SINGAPORE: Despite excelling in academics and his profession, a young man was disheartened to find that his parents criticised him over trivial matters.

Seeking to understand their behaviour, he turned to r/askSingapore and asked, “Why do some parents always find fault with you no matter what you do?”

In his post, he explained: “I believe that I fit into what an ‘ideal’ child should be. Good grades, good school, no vices, tall, above average starting pay. But somehow, even achieving all these, I still get faulted for the most randomess things.”

“Basically, they focus on anything I can’t do, even though actually being able to do those things don’t matter (pretty much at all).”

Sharing some of the criticism he received, the son mentioned that his parents chastised him for his lack of proficiency in Chinese and that he didn’t present himself well, which had little relevance in the industry he worked in (tech).

Moreover, despite having a better salary and work-life balance than doctors, his parents compared him unfavourably to his cousins who pursued a medical career, insisting that he should have followed the same path.

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Additionally, his parents would nag him about minor things like not knowing how to use the TV properly and his unconventional diet, which included healthier options like avocado, seaweed, and flaxseed—foods not commonly consumed in traditional Chinese households.

He added: “[They would] shout random commands like go bathe, pack your room (gets damn annoying as I’m alr quite old); Pre-emptively nags at me (I haven’t done anything wrong, and they could predict that I might do something wrong and almost ‘scold’ me).”

“Anyways which do you relate to and what other faults do they find with you?”

“When you try to be their perfect child, they will continue grilling you because it’s never enough”

In the comments section, Singaporean Redditors shared that in many Asian families, parents maintain a tight grip on their children even when they are adults, most likely because that is how their own parents treated them.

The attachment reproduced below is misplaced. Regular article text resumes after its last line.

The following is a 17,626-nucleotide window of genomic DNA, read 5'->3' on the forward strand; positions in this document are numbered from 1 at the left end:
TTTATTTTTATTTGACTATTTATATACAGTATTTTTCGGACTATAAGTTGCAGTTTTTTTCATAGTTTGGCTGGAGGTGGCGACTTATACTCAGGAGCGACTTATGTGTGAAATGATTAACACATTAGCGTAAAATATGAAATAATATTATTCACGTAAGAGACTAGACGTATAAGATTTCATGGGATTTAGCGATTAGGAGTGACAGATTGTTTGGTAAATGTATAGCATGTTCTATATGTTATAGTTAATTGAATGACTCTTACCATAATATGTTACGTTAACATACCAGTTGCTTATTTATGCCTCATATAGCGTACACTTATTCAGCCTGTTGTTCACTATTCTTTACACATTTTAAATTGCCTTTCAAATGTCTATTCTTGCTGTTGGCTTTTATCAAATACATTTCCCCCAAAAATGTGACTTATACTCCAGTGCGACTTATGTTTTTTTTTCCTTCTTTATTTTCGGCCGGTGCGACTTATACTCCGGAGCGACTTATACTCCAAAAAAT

According to some, this parenting style is ingrained in the culture and passed down from one generation to the next. They also made an interesting point about how some parents perceive strictness and criticism as expressions of love.

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They believe that being tough and pointing out flaws motivates their children to constantly strive for improvement.

One Redditor added, “Our Asian parents (and teachers) never validate us because they think it’s better to point out what’s wrong but it gets to a point where they can’t say anything positive.”

While another commented, “I guess it’s our culture. There’s always something to pick on. I’m 36 and they are still picking on me. Blaming my miscarriage on drinking cold water (which I didn’t during the time I was pregnant).

Picking on my wedding location not having bites before lunch citing ‘low class’ when the wedding location is quite high end. Picking on my wedding favour designs. Every single thing.”

Meanwhile, a few Redditors gave the son advice on how to handle his parents’ behaviour.

For instance, when his parents compare him to his cousins, he could argue that he’s doing well compared to most people his age and share how their unnecessary remarks affect him.

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He could also choose not to engage in such discussions and instead excuse himself by going to his room or stepping out.

One Redditor added, “When you try to be their perfect child, they will continue grilling you because it’s never enough, you’ll never be the perfect child they envision you to be.

When you stop trying, that’s when they’ll stop trying, and then that’s when they’ll stop grilling you.”

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